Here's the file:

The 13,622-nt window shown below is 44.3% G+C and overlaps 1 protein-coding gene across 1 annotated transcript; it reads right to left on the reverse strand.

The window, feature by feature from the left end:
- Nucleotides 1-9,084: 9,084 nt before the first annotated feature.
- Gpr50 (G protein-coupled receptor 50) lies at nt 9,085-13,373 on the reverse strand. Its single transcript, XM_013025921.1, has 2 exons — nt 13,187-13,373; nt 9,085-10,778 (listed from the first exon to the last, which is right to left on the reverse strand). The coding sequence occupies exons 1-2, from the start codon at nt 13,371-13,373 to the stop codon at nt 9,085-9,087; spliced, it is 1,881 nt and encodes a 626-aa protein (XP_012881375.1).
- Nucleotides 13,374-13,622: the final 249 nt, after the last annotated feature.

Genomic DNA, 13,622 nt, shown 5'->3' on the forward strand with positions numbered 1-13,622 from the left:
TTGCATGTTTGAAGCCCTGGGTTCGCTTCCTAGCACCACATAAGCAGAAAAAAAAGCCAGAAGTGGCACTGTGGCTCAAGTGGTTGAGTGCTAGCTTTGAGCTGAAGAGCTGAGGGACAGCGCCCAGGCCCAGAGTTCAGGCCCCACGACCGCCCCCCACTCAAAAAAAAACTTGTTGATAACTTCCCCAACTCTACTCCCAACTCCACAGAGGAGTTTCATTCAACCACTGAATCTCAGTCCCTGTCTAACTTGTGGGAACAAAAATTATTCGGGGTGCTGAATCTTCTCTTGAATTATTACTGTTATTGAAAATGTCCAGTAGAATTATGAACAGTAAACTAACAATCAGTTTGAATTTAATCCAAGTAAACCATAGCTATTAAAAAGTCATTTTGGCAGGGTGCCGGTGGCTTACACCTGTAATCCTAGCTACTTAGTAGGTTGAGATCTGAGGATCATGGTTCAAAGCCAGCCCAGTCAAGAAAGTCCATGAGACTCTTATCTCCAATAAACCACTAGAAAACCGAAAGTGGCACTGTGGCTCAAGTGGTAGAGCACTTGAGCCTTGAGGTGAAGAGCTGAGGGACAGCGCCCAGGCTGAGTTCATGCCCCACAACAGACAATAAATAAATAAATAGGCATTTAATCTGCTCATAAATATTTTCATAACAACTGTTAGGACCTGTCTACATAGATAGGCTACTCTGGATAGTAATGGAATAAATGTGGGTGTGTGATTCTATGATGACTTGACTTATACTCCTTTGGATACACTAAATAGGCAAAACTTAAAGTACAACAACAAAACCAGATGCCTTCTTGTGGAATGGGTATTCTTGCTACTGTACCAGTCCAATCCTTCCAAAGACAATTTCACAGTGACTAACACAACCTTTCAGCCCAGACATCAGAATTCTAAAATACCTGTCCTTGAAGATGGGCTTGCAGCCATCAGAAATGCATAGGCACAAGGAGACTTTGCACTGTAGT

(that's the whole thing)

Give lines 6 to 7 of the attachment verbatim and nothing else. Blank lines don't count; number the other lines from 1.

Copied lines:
Genomic DNA, 13,622 nt, shown 5'->3' on the forward strand with positions numbered 1-13,622 from the left:
TTGCATGTTTGAAGCCCTGGGTTCGCTTCCTAGCACCACATAAGCAGAAAAAAAAGCCAGAAGTGGCACTGTGGCTCAAGTGGTTGAGTGCTAGCTTTGAGCTGAAGAGCTGAGGGACAGCGCCCAGGCCCAGAGTTCAGGCCCCACGACCGCCCCCCACTCAAAAAAAAACTTGTTGATAACTTCCCCAACTCTACTCCCAACTCCACAGAGGAGTTTCATTCAACCACTGAATCTCAGTCCCTGTCTAACTTGTGGGAACAAAAATTATTCGGGGTGCTGAATCTTCTCTTGAATTATTACTGTTATTGAAAATGTCCAGTAGAATTATGAACAGTAAACTAACAATCAGTTTGAATTTAATCCAAGTAAACCATAGCTATTAAAAAGTCATTTTGGCAGGGTGCCGGTGGCTTACACCTGTAATCCTAGCTACTTAGTAGGTTGAGATCTGAGGATCATGGTTCAAAGCCAGCCCAGTCAAGAAAGTCCATGAGACTCTTATCTCCAATAAACCACTAGAAAACCGAAAGTGGCACTGTGGCTCAAGTGGTAGAGCACTTGAGCCTTGAGGTGAAGAGCTGAGGGACAGCGCCCAGGCTGAGTTCATGCCCCACAACAGACAATAAATAAATAAATAGGCATTTAATCTGCTCATAAATATTTTCATAACAACTGTTAGGACCTGTCTACATAGATAGGCTACTCTGGATAGTAATGGAATAAATGTGGGTGTGTGATTCTATGATGACTTGACTTATACTCCTTTGGATACACTAAATAGGCAAAACTTAAAGTACAACAACAAAACCAGATGCCTTCTTGTGGAATGGGTATTCTTGCTACTGTACCAGTCCAATCCTTCCAAAGACAATTTCACAGTGACTAACACAACCTTTCAGCCCAGACATCAGAATTCTAAAATACCTGTCCTTGAAGATGGGCTTGCAGCCATCAGAAATGCATAGGCACAAGGAGACTTTGCACTGTAGT